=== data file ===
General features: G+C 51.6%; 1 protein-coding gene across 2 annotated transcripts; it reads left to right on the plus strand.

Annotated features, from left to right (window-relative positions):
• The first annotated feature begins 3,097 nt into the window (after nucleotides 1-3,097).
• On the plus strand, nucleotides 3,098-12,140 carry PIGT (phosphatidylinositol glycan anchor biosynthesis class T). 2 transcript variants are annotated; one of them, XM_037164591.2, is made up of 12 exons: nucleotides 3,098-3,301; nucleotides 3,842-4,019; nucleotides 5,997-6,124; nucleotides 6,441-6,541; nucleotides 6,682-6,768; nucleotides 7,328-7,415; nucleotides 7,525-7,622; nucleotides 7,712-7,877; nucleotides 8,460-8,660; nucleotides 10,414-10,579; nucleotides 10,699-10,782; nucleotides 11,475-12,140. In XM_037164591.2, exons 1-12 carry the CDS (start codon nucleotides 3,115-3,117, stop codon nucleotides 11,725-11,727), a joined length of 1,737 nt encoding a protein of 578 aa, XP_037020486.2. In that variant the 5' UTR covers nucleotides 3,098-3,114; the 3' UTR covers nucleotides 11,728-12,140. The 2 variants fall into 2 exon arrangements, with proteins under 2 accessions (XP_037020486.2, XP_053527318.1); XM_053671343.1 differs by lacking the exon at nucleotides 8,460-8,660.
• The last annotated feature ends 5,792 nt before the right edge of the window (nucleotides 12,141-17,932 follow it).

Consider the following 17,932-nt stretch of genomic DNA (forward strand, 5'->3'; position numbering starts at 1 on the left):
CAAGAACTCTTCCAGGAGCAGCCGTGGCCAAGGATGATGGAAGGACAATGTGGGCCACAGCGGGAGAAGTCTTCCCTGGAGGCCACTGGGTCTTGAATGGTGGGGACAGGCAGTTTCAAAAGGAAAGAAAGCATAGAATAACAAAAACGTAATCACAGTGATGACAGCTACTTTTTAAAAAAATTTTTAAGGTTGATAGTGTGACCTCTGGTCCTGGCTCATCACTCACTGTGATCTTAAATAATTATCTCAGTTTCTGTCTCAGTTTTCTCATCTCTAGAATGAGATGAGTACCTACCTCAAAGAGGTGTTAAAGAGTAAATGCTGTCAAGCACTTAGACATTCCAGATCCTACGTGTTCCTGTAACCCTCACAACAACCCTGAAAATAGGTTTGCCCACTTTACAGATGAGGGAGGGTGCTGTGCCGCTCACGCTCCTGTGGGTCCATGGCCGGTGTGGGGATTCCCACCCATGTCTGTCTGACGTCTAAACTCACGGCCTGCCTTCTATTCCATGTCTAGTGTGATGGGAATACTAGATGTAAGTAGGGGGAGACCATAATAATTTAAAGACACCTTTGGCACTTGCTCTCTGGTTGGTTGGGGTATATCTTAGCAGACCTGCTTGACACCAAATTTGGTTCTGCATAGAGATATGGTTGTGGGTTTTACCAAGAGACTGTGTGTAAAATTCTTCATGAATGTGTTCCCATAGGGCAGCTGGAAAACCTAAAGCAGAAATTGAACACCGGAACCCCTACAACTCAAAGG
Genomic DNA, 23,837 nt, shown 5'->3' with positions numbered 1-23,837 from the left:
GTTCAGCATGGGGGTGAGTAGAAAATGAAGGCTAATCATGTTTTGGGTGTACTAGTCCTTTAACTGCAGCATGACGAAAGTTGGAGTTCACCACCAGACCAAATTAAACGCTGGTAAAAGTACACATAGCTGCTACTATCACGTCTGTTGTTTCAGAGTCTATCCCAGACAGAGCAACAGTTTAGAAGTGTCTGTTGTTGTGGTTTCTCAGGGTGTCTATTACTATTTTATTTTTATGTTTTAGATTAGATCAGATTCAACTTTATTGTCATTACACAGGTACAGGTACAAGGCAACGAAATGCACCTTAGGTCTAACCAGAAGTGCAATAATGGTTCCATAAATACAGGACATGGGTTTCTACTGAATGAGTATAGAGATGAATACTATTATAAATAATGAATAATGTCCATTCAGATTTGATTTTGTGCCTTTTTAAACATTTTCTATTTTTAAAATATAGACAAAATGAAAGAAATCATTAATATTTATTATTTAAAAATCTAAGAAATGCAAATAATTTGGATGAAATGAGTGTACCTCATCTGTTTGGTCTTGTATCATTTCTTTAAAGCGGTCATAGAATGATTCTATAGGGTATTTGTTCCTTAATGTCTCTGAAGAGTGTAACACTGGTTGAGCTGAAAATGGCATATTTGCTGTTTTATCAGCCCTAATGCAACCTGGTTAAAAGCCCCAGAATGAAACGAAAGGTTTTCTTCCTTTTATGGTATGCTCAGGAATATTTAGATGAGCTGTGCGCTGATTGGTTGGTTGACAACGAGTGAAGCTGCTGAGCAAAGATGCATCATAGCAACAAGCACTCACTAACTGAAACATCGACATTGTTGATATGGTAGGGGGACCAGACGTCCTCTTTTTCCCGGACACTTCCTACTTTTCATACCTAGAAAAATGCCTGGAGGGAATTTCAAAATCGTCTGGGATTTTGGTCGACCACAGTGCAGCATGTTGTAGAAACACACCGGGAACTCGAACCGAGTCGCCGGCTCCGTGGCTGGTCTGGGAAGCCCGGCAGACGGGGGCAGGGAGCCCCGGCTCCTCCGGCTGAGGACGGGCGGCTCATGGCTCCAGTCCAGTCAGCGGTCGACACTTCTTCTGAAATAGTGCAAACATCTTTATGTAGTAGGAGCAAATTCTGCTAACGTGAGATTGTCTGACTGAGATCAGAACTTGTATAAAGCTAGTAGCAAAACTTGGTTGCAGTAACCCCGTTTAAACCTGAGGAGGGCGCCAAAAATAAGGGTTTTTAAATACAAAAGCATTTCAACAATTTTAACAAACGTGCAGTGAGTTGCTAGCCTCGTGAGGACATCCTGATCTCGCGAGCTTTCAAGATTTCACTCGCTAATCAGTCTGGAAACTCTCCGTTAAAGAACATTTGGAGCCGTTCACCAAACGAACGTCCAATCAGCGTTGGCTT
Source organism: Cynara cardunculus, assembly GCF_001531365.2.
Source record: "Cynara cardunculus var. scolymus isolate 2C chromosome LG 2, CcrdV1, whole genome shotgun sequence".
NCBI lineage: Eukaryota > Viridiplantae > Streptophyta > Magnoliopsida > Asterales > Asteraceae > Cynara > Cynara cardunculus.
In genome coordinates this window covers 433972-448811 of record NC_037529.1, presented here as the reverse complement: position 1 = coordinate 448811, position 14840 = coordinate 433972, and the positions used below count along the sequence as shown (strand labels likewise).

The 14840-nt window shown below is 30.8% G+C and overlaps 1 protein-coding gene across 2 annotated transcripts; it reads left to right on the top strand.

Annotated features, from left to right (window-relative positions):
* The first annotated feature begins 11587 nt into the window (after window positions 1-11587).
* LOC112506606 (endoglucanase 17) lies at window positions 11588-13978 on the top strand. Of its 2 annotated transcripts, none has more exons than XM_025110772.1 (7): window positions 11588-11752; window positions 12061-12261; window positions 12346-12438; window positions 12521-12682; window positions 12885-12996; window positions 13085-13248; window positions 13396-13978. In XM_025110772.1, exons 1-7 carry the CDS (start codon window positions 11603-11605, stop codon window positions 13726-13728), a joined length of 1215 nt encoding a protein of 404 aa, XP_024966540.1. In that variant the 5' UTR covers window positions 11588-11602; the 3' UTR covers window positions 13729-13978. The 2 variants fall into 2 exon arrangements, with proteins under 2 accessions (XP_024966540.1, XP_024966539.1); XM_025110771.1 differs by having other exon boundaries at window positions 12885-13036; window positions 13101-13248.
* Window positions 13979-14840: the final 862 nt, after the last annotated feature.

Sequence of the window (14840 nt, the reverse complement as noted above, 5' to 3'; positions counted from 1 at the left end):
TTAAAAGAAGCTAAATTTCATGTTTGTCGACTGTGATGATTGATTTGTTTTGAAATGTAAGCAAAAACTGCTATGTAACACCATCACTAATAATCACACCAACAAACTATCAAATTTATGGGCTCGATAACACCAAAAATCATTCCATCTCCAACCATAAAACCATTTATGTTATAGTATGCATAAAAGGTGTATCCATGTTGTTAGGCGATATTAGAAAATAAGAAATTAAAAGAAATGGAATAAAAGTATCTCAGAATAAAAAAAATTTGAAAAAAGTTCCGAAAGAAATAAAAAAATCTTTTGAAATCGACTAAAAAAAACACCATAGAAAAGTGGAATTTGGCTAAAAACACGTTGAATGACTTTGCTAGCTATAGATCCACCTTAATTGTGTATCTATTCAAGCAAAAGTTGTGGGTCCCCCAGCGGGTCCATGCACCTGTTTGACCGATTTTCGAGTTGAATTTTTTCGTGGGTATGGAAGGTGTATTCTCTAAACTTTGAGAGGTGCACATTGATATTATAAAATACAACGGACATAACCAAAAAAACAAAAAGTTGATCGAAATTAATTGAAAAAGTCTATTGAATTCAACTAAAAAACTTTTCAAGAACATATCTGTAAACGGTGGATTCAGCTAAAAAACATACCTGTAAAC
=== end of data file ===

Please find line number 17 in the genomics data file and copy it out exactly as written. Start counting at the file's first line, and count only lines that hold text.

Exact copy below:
* LOC112506606 (endoglucanase 17) lies at window positions 11588-13978 on the top strand. Of its 2 annotated transcripts, none has more exons than XM_025110772.1 (7): window positions 11588-11752; window positions 12061-12261; window positions 12346-12438; window positions 12521-12682; window positions 12885-12996; window positions 13085-13248; window positions 13396-13978. In XM_025110772.1, exons 1-7 carry the CDS (start codon window positions 11603-11605, stop codon window positions 13726-13728), a joined length of 1215 nt encoding a protein of 404 aa, XP_024966540.1. In that variant the 5' UTR covers window positions 11588-11602; the 3' UTR covers window positions 13729-13978. The 2 variants fall into 2 exon arrangements, with proteins under 2 accessions (XP_024966540.1, XP_024966539.1); XM_025110771.1 differs by having other exon boundaries at window positions 12885-13036; window positions 13101-13248.